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NOC Code: NOC Code: 7532b Occupation: Water transport engine room crew
Occupation Description: Occupation Description:
Workers in this unit group assist ship engineer officers to operate, maintain and repair engines, machinery and auxiliary equipment aboard ships or self-propelled vessels. They are employed by marine transportation companies and federal government departments including the armed forces. Workers in this unit group assist ship engineer officers to operate, maintain and repair engines, machinery and auxiliary equipment aboard ships or self-propelled vessels. They are employed by marine transportation companies and federal government departments including the armed forces.

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Table will display the Skill Level for the Noc specified
Essential Skills Essential Skills Levels
Reading Reading 1 2 3
Writing Writing 1 2 3
Document Use Document Use 1 2 3
Digital Technology Digital Technology 1 2
Oral Communication Oral Communication 1 2
Money Math Money Math 1
Measurement and Calculation Measurement and Calculation 1 2 3
Data Analysis Data Analysis 1 2
Numerical Estimation Numerical Estimation 1 2
Job Task Planning and Organizing Job Task Planning and Organizing 1 2
Decision Making Decision Making 1 2 3
Problem Solving Problem Solving 1 2 3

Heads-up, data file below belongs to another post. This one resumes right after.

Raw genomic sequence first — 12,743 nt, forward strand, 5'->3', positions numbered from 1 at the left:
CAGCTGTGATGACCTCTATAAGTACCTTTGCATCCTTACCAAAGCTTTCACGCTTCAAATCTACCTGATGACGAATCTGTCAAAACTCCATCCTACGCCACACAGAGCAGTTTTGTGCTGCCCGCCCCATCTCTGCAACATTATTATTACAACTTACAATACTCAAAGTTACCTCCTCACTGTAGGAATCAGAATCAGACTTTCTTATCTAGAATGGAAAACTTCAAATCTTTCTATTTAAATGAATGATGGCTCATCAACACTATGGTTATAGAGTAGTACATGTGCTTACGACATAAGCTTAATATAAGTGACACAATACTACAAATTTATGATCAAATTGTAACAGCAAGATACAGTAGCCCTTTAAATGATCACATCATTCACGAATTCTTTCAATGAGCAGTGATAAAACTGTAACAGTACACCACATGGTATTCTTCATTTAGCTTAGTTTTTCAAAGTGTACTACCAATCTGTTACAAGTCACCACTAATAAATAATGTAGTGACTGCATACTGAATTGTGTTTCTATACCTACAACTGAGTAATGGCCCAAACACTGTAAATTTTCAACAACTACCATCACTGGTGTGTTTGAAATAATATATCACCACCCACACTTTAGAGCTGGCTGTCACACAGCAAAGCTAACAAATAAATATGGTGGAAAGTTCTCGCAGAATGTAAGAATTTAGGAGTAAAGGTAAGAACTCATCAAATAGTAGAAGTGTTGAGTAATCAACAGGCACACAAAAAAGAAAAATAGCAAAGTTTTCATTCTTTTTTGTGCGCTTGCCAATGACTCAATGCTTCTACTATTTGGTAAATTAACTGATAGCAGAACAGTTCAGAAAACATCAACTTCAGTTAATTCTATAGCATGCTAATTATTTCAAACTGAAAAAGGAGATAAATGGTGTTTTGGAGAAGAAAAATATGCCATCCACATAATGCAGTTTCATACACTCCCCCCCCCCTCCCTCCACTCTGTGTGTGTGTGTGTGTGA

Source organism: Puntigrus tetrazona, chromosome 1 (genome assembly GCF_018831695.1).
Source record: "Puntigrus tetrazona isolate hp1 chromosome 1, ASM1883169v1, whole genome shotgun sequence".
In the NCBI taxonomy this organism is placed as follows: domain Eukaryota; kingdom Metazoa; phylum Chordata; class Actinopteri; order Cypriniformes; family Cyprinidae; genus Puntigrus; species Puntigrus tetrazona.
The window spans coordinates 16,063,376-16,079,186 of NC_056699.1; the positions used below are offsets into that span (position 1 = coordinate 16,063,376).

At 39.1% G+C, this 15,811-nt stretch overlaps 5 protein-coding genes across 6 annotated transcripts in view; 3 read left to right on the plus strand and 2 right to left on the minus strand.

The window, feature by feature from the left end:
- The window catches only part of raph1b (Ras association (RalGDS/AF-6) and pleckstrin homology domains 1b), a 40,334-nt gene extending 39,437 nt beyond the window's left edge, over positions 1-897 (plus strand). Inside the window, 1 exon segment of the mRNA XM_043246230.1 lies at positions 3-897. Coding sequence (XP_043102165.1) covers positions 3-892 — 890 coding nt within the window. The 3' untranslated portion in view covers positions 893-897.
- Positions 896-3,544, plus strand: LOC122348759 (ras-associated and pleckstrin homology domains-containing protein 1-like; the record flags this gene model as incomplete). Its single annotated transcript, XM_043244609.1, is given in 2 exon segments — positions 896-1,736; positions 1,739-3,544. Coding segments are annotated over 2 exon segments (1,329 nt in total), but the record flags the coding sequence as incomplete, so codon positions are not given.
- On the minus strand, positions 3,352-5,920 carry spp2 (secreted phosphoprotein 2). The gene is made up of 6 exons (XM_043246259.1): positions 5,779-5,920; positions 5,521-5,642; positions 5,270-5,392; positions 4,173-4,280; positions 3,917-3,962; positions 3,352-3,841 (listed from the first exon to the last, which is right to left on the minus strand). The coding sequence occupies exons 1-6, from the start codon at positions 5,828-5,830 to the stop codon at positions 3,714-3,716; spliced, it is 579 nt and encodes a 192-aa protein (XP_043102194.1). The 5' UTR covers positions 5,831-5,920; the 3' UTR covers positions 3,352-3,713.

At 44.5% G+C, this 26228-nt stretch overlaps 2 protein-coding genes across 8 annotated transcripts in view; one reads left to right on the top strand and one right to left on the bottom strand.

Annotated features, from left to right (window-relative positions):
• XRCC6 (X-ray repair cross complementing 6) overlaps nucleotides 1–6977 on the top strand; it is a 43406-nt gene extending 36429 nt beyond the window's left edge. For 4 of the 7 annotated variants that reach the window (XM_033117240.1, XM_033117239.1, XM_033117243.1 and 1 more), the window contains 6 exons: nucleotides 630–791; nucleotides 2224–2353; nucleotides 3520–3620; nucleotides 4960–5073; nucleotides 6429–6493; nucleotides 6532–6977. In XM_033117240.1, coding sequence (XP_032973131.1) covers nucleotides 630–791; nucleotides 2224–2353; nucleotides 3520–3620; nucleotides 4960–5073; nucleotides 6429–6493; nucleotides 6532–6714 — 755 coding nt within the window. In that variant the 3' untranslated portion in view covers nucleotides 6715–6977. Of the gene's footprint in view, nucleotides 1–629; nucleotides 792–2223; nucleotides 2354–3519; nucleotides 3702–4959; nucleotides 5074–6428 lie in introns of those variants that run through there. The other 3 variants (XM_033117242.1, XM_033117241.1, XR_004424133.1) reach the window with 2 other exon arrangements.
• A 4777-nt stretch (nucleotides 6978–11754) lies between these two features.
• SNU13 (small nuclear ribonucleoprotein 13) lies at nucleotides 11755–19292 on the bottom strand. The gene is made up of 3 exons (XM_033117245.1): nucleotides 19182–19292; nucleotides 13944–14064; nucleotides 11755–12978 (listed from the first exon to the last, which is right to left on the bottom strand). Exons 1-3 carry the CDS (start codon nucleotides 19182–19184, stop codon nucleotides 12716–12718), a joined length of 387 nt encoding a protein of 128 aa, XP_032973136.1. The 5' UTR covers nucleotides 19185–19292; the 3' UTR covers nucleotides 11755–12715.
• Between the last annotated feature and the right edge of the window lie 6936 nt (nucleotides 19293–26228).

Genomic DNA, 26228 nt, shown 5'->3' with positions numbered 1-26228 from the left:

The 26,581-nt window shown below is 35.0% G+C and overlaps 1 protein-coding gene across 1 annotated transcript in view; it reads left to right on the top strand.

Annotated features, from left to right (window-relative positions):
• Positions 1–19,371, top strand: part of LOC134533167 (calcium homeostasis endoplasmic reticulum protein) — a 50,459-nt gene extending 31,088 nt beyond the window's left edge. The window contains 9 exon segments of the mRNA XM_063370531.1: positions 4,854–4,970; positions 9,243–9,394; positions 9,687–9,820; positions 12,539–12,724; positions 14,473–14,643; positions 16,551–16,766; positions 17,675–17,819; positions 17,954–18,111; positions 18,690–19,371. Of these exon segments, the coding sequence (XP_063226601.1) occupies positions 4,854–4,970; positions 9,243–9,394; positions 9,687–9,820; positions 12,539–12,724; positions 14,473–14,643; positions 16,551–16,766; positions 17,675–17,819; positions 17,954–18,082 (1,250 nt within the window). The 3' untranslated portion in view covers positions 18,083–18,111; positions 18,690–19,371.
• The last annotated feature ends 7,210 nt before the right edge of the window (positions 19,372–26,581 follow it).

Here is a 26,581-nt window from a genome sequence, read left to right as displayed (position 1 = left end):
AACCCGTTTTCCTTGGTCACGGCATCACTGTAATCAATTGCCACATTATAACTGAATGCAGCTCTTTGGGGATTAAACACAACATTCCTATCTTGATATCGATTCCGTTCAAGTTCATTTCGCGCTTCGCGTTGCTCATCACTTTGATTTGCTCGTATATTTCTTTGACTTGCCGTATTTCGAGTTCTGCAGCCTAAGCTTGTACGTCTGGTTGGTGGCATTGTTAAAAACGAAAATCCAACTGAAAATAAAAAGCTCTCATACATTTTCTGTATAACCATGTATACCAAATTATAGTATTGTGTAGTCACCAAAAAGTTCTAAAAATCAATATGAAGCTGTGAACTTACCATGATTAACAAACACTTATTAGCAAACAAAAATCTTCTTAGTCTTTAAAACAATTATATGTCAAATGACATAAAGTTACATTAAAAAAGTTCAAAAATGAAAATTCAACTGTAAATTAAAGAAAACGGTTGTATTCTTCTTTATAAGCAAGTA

Finding Information Finding Information 1 2

  • The skill levels represented in the above chart illustrate the full range of sample tasks performed by experienced workers and not individuals preparing for or entering this occupation for the first time.
  • Note that some occupational profiles do not include all Numeracy and Thinking Essential Skills.

If you would like to print a copy of the chart and sample tasks, click on the "Print Occupational Profile" button at the top of the page.

  • Read specifications for equipment. (1)
  • Read memos and Standing Orders from the chief engineer concerning operational procedures. (2)
  • Read technical journals for information on engines. (2)
  • Read Material Safety Data Sheets (MSDS) to find out about the hazards associated with particular oils and solvents. (3)
  • Read safety procedures for emergencies at sea and for confined space entry. (3)
  • Read diesel service and repair manuals to find information which will assist in engine repairs. (3)
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  • Write log entries to record activities such as "Bilge pump running. Sucking from starboard tank". (1)
  • Write notes as reminders of tasks to be done. (1)
  • Write requests for materials and the justification for the request. (2)
  • Write memos to the chief engineer describing work in progress or outlining repairs. (2)
  • Write memos to officers to convince them of ways to improve the operation of equipment such as pumps. (3)
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Document Use
  • Complete Engine Room Maintenance forms to keep track of maintenance functions which have been performed. (1)